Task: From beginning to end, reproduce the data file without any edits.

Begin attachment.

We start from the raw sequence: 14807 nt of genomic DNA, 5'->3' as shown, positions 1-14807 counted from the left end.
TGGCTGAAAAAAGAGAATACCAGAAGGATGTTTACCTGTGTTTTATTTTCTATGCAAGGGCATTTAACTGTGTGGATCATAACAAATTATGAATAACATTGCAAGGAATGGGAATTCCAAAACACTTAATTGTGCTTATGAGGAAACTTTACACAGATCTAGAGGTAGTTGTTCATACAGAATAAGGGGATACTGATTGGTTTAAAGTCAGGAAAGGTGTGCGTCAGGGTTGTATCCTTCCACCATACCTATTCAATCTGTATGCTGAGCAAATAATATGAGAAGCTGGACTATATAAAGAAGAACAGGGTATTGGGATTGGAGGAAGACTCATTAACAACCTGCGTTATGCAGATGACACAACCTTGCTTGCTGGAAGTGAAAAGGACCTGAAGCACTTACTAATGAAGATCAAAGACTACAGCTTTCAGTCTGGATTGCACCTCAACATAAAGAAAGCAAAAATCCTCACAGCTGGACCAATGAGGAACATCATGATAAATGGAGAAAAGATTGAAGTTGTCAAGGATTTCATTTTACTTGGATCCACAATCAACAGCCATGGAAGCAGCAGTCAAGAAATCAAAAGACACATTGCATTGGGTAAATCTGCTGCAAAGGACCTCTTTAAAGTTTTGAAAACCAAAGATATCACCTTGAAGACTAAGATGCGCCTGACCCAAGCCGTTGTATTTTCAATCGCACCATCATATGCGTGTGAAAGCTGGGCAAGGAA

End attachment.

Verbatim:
We start from the raw sequence: 14807 nt of genomic DNA, 5'->3' as shown, positions 1-14807 counted from the left end.
TGGCTGAAAAAAGAGAATACCAGAAGGATGTTTACCTGTGTTTTATTTTCTATGCAAGGGCATTTAACTGTGTGGATCATAACAAATTATGAATAACATTGCAAGGAATGGGAATTCCAAAACACTTAATTGTGCTTATGAGGAAACTTTACACAGATCTAGAGGTAGTTGTTCATACAGAATAAGGGGATACTGATTGGTTTAAAGTCAGGAAAGGTGTGCGTCAGGGTTGTATCCTTCCACCATACCTATTCAATCTGTATGCTGAGCAAATAATATGAGAAGCTGGACTATATAAAGAAGAACAGGGTATTGGGATTGGAGGAAGACTCATTAACAACCTGCGTTATGCAGATGACACAACCTTGCTTGCTGGAAGTGAAAAGGACCTGAAGCACTTACTAATGAAGATCAAAGACTACAGCTTTCAGTCTGGATTGCACCTCAACATAAAGAAAGCAAAAATCCTCACAGCTGGACCAATGAGGAACATCATGATAAATGGAGAAAAGATTGAAGTTGTCAAGGATTTCATTTTACTTGGATCCACAATCAACAGCCATGGAAGCAGCAGTCAAGAAATCAAAAGACACATTGCATTGGGTAAATCTGCTGCAAAGGACCTCTTTAAAGTTTTGAAAACCAAAGATATCACCTTGAAGACTAAGATGCGCCTGACCCAAGCCGTTGTATTTTCAATCGCACCATCATATGCGTGTGAAAGCTGGGCAAGGAA